Letter: Risking Library Endowment Is Thoughtless And Irresponsible


Jones Library. Photo: Wikimedia Commons

The Jones Library Board of Trustees’ vote this week to move forward with the renovation of the library means that five out of six of them are willing to wipe out the entire $8.6 million endowment to help pay for a demolition/expansion project designed for a “service population” of around 50,000. Amherst’s population is about 39,000. Our 25,000 or so students use their academic libraries. They do not use the Jones Library.

In addition, after more than six years of planning, this project still does not have a final plan. Keep in mind that this project might be serviceable for as few as 20 or 30 years. Yet, for nearly a century, this endowment “goose” has laid golden eggs worth some $400,000 per year for the Library’s operating expense.

If the Town’s budget cannot rescue the Trustees’ budget, year in and year out in perpetuity, the Trustees might have to cut hours, new book purchases, and more. For the Town Council to accept the Trustees’ thoughtless decision would be irremediably irresponsible.

Sarah McKee

Sarah McKee has lived in Amherst for more than 20 years. She is a former President of the Jones Library Trustees, and is a member of the D.C. Bar.

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2 thoughts on “Letter: Risking Library Endowment Is Thoughtless And Irresponsible

  1. My family has lived in Amherst since the early 1950’s when the town was smaller but more fiscally responsible.

    Today, Amherst spends money like there are no limits. Kick the ‘debt obligations’ down the road for future residents to deal with.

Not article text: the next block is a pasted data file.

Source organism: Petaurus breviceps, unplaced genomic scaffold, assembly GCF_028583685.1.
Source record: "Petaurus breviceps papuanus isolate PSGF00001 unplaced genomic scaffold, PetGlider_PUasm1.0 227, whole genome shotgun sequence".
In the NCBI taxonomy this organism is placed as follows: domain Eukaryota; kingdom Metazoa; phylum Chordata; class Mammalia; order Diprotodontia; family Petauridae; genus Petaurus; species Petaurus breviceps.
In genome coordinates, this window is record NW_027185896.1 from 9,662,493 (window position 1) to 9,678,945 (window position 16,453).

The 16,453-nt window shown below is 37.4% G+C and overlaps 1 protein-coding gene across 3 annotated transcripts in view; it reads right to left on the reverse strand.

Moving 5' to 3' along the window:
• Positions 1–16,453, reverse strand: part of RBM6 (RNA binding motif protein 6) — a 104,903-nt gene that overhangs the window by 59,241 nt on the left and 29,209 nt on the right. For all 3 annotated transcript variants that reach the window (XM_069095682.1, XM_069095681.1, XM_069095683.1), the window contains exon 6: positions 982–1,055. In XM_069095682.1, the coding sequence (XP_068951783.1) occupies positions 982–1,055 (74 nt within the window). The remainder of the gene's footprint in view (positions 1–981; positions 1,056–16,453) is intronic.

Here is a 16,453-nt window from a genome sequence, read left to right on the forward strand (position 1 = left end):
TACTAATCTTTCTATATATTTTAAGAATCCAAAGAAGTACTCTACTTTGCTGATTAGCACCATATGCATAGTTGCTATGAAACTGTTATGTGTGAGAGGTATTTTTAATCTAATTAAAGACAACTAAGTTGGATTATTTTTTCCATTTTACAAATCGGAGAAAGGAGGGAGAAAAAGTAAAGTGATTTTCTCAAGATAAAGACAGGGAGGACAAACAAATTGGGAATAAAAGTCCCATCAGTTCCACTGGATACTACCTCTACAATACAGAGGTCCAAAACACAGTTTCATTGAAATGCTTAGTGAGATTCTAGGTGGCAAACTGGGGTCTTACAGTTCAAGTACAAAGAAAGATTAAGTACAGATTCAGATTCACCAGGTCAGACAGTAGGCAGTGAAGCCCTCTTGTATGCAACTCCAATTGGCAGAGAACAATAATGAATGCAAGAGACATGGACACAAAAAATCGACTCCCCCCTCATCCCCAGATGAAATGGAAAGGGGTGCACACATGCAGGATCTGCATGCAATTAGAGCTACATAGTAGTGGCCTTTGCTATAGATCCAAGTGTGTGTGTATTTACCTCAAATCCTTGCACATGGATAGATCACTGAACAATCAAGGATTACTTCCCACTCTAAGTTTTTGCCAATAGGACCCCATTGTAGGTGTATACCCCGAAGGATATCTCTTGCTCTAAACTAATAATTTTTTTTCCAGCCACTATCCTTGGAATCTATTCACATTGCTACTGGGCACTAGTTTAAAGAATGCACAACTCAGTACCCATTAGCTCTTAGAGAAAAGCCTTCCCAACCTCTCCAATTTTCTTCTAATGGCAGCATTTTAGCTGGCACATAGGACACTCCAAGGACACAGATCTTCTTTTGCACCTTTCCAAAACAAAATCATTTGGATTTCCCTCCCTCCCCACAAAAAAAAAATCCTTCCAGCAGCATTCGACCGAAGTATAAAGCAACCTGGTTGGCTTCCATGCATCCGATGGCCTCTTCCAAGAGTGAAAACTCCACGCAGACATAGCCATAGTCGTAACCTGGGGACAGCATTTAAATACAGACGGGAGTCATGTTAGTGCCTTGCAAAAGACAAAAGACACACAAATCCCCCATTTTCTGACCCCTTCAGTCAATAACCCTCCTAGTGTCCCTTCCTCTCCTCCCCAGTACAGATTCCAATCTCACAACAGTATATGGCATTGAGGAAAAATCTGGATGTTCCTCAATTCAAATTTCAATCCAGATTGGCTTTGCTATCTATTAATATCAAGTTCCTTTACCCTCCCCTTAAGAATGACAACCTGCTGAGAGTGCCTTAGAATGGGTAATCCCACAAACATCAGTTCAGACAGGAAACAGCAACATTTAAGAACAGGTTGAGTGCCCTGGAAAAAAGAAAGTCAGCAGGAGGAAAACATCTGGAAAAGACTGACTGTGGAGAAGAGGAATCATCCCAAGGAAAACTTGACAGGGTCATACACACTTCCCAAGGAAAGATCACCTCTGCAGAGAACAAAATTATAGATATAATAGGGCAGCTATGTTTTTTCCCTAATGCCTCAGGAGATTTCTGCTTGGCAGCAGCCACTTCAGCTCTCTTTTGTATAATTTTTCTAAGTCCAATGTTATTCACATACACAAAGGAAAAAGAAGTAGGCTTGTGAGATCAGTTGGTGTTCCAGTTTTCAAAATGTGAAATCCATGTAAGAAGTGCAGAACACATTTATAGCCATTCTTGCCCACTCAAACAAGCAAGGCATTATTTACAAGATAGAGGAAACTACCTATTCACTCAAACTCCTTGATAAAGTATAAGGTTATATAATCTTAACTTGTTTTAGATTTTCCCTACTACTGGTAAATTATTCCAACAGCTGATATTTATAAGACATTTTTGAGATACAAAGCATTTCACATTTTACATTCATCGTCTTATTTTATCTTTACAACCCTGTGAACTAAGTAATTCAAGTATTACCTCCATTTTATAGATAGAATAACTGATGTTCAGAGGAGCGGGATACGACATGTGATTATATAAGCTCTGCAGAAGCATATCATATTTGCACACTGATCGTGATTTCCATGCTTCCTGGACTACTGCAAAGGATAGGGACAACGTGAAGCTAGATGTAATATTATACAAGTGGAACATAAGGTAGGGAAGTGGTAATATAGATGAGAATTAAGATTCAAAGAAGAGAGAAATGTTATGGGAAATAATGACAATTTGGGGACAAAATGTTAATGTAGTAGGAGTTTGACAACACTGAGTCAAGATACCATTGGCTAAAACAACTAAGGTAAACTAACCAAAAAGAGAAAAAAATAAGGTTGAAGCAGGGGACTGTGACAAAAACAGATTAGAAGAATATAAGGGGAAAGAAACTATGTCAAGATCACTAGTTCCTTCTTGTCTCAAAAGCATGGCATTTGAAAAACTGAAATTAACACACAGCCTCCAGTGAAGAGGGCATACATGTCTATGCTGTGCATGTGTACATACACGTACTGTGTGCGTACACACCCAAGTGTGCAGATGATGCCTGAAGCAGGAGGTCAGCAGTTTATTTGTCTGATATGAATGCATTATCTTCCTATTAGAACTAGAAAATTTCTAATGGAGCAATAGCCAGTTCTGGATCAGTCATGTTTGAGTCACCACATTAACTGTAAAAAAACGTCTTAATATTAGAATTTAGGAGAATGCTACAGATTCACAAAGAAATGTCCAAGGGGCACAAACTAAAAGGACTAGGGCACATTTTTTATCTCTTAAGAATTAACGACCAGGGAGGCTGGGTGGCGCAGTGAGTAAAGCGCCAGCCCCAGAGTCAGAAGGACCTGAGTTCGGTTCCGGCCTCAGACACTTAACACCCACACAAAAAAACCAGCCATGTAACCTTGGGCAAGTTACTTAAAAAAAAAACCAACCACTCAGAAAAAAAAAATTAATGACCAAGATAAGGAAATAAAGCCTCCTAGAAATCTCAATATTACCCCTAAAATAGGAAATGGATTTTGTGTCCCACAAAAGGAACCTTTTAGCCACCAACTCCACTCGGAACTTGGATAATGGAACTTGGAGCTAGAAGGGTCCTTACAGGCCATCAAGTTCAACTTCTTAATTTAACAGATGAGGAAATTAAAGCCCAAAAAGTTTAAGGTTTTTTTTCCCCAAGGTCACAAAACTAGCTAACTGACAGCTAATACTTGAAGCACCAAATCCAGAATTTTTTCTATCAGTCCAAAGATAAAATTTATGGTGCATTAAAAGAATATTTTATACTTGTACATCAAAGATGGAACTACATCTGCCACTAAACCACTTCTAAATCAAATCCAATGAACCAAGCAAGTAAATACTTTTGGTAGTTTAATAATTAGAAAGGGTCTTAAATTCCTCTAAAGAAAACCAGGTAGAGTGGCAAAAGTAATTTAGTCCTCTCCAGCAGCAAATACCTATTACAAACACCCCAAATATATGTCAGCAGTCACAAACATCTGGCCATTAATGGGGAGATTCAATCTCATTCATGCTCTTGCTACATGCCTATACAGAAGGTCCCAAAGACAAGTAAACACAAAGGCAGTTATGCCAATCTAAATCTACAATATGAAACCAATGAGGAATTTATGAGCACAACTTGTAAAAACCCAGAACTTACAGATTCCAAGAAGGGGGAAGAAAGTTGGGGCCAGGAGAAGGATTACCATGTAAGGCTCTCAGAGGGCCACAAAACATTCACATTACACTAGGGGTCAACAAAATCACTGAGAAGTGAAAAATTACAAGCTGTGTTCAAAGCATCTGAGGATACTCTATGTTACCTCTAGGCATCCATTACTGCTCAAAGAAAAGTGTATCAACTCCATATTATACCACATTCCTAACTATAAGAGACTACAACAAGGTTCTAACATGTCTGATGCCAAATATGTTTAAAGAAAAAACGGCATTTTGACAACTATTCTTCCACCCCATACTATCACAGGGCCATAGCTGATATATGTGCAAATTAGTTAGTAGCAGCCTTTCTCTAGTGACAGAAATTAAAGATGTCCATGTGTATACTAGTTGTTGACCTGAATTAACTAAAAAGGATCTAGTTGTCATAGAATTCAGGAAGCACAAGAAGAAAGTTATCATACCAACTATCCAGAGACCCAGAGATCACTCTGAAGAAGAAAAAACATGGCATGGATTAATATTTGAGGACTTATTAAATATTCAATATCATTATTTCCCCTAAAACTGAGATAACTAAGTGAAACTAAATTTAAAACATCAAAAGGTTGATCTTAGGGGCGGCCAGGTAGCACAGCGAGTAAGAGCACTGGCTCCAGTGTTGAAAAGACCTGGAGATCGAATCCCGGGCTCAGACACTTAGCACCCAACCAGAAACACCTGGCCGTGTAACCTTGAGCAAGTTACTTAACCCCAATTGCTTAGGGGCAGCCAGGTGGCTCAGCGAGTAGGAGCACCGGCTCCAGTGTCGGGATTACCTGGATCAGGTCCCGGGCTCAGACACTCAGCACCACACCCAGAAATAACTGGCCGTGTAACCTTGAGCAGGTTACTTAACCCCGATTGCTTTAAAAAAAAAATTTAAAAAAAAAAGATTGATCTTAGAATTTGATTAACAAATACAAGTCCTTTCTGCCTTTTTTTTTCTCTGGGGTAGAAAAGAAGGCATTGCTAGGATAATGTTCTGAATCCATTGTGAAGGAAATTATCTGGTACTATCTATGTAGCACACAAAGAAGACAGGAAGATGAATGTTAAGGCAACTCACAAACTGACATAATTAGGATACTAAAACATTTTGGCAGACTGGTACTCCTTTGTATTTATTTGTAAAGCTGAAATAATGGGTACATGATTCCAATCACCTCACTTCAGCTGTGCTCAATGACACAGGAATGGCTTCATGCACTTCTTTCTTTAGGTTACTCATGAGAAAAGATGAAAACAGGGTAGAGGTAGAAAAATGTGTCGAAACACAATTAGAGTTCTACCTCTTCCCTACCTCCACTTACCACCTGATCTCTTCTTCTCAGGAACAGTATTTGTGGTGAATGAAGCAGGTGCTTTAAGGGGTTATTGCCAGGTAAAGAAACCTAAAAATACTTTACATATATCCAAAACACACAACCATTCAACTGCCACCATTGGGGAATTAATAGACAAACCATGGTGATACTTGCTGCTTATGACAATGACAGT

We live in a town with 3 Higher education facilities that also have libraries (that should be accessible to the residents) without the need to spend a large $ obligation, that will find its way onto the backs of the homeowners.

    We need to step back and decide what is more important: improvements to our road, sidewalks, reasonable parking spaces, ‘maintenance’ of our existing roads, bridges, guard rails, an ambulance that needs and water treatment plant.

    How many towns own 3 Golf Courses, lots of protected acreage and limited parking options.

    Amherst needs to look beyond what the University and Colleges require for services and do more to determine what the Full time Residents could use. Our Real estate taxes take go up year over year, but there is a limit to what the people paying those higher obligations can reasonably afford.

    In most towns there is a Commercial Tax rate and a Residential Tax rate. Amherst chooses to use only one tax rate. More of the Tax burden should be put back on the Businesses and taken off of the Residents.

    The University and Colleges use many more of our available services, but I am not so sure, that they contribute enough. They can raise their tuitions. The Residents have fewer options ; pay the tax or move away.

    We are not Boston, and we should run the Town like the Amherst of the past.

    Help to improve the lives of the Full time Residents without forcing them to leave.

    I could go in and on, but my message is simply support the entire populace, and live within your means. Everyone needs to pay their ‘fair share’ but it needs to be fair.

  2. I have a question that I have not yet seen addressed: Is it even legal for the Board of Trustees of the Jones to pledge their entire endowment to this one project? The distinction that appears important here is that of donor-restricted funds vs. board-restricted funds, and I don’t know where the Jones endowment falls. This may be a useful document for people to examine: https://www.mass.gov/doc/ago-endowment-guidance/download. It offers guidance for nonprofits experiencing financial difficulties because of the pandemic. I am wondering, given the obvious fiscal irresponsibility inherent in the trustees’ vote, if they even have the authority to take such an action under Massachusetts laws.

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